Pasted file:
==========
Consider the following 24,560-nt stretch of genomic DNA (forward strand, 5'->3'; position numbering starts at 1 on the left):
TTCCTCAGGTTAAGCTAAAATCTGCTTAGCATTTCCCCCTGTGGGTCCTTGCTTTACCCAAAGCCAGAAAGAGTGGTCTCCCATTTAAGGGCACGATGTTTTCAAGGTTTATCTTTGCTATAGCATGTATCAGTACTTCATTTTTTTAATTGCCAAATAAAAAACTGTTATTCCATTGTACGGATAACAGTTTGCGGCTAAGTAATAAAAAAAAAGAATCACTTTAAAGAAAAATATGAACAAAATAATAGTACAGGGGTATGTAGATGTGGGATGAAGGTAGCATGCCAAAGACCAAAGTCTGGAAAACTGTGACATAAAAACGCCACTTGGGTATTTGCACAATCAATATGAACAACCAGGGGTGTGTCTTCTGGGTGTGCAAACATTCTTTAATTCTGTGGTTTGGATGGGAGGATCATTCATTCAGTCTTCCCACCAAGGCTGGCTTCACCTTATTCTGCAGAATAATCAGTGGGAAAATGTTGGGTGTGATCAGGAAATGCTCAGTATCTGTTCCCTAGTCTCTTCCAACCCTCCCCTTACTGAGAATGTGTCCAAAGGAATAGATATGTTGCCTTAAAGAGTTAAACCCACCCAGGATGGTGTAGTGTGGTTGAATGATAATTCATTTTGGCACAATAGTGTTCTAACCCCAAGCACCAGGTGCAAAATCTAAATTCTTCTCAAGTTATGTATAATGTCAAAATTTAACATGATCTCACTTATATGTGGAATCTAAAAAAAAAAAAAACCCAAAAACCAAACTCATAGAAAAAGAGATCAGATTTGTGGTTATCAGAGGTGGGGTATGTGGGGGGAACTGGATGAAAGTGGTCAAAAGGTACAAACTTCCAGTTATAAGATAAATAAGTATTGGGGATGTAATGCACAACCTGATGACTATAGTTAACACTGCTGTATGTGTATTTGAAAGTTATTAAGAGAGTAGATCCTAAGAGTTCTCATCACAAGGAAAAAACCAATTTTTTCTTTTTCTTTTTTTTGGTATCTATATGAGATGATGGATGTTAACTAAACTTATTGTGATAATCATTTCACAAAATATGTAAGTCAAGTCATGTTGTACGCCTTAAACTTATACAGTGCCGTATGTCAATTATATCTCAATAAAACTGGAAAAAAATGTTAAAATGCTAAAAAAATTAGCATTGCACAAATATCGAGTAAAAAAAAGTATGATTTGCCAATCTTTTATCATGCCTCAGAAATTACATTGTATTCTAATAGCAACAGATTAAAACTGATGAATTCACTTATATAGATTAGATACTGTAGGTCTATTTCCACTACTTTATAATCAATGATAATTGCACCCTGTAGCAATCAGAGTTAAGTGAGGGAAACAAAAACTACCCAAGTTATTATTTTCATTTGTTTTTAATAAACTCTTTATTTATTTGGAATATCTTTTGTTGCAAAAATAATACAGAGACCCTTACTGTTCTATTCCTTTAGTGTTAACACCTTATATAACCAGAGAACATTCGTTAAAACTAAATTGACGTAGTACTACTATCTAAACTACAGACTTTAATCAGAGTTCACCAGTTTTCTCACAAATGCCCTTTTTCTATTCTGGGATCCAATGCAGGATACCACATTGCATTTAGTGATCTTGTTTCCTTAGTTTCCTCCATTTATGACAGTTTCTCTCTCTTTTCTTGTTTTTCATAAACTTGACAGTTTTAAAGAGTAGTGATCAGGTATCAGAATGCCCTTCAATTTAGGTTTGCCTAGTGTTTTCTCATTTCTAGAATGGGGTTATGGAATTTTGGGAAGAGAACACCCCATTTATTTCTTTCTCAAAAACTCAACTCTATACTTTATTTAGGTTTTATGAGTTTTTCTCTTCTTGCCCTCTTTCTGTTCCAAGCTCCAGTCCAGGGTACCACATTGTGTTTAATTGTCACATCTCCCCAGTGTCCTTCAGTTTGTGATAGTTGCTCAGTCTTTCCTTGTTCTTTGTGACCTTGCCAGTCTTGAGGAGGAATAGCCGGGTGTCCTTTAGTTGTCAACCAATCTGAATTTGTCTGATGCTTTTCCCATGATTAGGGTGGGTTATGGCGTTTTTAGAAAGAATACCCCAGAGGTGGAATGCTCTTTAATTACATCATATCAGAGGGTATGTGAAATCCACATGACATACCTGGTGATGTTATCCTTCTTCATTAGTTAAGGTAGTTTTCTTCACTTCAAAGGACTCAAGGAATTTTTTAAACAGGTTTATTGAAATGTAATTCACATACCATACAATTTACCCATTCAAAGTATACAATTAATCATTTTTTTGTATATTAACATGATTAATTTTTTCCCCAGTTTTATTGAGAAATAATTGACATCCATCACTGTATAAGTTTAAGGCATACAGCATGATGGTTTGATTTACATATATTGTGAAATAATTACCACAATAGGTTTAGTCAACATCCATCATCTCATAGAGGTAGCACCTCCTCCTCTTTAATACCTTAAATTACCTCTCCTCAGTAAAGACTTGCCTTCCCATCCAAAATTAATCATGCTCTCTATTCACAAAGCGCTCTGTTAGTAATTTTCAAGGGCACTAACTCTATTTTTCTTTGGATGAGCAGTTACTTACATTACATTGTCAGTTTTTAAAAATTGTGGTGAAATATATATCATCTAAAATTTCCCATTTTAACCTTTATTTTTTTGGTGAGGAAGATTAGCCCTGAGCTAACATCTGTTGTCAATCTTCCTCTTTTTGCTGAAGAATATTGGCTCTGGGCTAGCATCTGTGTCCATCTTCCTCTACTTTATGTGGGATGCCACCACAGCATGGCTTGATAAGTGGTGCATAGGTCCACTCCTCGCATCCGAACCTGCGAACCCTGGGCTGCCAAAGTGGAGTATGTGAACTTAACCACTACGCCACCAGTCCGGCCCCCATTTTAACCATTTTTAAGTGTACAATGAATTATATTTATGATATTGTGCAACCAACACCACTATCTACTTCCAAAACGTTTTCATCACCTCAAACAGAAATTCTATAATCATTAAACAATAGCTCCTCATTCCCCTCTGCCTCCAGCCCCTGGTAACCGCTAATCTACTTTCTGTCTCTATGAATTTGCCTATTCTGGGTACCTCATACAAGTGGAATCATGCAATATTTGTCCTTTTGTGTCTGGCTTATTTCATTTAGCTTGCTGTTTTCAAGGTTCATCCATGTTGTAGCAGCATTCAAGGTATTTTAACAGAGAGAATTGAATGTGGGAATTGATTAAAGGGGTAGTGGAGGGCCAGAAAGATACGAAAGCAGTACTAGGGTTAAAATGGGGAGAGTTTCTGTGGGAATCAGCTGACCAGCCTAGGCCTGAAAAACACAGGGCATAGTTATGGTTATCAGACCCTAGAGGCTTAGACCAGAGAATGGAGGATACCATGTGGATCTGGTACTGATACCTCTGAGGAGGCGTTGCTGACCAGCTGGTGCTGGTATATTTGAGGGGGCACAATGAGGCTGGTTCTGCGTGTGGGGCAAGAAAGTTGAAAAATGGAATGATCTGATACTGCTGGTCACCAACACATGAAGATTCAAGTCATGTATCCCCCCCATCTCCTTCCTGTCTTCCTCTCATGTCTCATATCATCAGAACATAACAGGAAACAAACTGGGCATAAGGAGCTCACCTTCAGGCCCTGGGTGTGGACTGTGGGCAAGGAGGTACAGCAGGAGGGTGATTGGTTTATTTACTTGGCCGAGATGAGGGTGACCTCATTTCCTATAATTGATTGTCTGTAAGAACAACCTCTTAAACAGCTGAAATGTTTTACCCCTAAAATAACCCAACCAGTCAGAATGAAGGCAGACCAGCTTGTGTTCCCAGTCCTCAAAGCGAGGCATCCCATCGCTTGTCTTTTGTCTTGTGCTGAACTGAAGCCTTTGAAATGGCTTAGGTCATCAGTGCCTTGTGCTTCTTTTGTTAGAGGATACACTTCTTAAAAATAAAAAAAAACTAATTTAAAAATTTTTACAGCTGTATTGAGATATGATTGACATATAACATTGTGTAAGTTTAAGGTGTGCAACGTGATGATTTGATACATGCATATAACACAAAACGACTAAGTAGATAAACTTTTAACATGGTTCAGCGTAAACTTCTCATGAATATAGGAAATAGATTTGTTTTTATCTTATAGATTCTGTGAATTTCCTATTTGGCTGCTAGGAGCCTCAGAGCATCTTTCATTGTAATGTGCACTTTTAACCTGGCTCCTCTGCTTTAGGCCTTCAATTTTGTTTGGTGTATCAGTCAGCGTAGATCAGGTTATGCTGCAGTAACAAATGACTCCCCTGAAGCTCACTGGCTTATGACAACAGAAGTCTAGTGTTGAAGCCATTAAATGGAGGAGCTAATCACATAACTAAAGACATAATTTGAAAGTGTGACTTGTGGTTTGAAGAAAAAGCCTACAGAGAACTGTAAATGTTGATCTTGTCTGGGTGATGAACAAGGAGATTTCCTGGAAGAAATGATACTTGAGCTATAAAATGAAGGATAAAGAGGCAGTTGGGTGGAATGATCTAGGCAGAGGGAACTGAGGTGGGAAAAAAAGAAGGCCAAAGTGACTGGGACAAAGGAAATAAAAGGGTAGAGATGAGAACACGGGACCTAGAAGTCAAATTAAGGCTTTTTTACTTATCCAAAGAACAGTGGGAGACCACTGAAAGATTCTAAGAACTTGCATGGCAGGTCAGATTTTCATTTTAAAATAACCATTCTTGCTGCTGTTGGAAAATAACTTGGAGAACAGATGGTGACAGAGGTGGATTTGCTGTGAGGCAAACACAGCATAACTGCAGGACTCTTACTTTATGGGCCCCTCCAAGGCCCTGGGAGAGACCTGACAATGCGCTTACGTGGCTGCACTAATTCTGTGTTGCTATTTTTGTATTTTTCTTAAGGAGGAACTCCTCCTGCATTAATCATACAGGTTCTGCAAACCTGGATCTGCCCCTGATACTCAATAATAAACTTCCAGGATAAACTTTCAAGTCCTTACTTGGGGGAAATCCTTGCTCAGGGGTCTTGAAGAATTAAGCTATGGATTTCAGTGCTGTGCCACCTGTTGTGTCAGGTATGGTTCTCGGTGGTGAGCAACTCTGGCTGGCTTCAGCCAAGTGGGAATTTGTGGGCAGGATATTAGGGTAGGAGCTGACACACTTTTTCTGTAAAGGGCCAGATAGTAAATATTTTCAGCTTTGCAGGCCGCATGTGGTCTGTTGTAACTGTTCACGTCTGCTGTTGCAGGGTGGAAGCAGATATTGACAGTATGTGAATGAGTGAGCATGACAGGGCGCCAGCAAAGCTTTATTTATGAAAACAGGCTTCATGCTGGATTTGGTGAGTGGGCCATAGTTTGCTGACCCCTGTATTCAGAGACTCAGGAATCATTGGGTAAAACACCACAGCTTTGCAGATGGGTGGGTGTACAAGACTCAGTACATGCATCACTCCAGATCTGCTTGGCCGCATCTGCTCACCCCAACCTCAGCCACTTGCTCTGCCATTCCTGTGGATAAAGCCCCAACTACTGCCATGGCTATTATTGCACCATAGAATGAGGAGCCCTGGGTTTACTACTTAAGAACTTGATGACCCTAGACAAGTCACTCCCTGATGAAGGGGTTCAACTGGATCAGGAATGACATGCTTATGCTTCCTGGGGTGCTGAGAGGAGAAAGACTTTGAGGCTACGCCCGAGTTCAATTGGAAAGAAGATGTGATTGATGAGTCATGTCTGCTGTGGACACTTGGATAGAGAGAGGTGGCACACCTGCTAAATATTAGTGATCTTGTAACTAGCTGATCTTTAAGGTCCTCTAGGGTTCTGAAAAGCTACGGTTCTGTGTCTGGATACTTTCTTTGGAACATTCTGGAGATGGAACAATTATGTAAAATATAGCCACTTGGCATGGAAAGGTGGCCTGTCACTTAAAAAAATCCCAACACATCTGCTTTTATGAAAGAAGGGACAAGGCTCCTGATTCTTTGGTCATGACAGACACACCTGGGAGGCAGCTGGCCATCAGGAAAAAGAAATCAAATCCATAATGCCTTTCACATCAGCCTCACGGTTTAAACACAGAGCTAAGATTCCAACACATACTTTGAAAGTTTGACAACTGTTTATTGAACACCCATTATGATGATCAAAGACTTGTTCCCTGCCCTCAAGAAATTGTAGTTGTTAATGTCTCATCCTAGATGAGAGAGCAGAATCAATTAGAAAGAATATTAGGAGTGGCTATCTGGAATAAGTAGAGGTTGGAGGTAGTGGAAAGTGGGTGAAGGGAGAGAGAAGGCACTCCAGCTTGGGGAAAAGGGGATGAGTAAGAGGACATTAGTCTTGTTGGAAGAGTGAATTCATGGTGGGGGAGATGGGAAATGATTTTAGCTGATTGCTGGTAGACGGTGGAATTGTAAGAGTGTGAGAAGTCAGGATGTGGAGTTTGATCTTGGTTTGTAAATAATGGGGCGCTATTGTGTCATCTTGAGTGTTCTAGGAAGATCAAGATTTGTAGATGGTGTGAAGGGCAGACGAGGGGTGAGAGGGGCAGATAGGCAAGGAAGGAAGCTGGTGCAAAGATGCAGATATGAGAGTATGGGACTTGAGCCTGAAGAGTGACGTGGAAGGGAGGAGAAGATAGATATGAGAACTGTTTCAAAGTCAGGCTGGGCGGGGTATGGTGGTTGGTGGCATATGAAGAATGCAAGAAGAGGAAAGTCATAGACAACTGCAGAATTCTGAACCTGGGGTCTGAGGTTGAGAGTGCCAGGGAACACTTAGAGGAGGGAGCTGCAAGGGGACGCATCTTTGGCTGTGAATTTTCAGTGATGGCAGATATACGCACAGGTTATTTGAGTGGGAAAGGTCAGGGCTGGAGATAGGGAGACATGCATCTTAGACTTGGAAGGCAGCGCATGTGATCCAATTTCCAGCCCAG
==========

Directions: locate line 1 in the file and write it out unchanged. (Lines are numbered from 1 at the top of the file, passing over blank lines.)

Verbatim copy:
Consider the following 24,560-nt stretch of genomic DNA (forward strand, 5'->3'; position numbering starts at 1 on the left):